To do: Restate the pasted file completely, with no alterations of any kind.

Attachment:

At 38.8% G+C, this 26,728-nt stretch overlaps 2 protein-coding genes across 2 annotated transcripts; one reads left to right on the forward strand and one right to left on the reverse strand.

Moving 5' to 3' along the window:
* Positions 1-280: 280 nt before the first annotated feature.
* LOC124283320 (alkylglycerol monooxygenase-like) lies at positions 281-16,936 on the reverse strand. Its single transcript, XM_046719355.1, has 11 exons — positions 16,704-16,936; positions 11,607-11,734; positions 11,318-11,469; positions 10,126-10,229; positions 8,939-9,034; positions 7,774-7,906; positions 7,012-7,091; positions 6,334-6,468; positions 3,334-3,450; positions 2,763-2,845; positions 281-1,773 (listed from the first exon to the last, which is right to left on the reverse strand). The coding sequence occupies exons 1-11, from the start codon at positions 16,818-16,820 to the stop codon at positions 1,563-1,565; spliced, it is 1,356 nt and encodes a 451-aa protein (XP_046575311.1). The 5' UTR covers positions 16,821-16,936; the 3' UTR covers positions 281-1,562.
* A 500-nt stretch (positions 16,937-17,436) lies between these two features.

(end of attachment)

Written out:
At 38.8% G+C, this 26,728-nt stretch overlaps 2 protein-coding genes across 2 annotated transcripts; one reads left to right on the forward strand and one right to left on the reverse strand.

Moving 5' to 3' along the window:
* Positions 1-280: 280 nt before the first annotated feature.
* LOC124283320 (alkylglycerol monooxygenase-like) lies at positions 281-16,936 on the reverse strand. Its single transcript, XM_046719355.1, has 11 exons — positions 16,704-16,936; positions 11,607-11,734; positions 11,318-11,469; positions 10,126-10,229; positions 8,939-9,034; positions 7,774-7,906; positions 7,012-7,091; positions 6,334-6,468; positions 3,334-3,450; positions 2,763-2,845; positions 281-1,773 (listed from the first exon to the last, which is right to left on the reverse strand). The coding sequence occupies exons 1-11, from the start codon at positions 16,818-16,820 to the stop codon at positions 1,563-1,565; spliced, it is 1,356 nt and encodes a 451-aa protein (XP_046575311.1). The 5' UTR covers positions 16,821-16,936; the 3' UTR covers positions 281-1,562.
* A 500-nt stretch (positions 16,937-17,436) lies between these two features.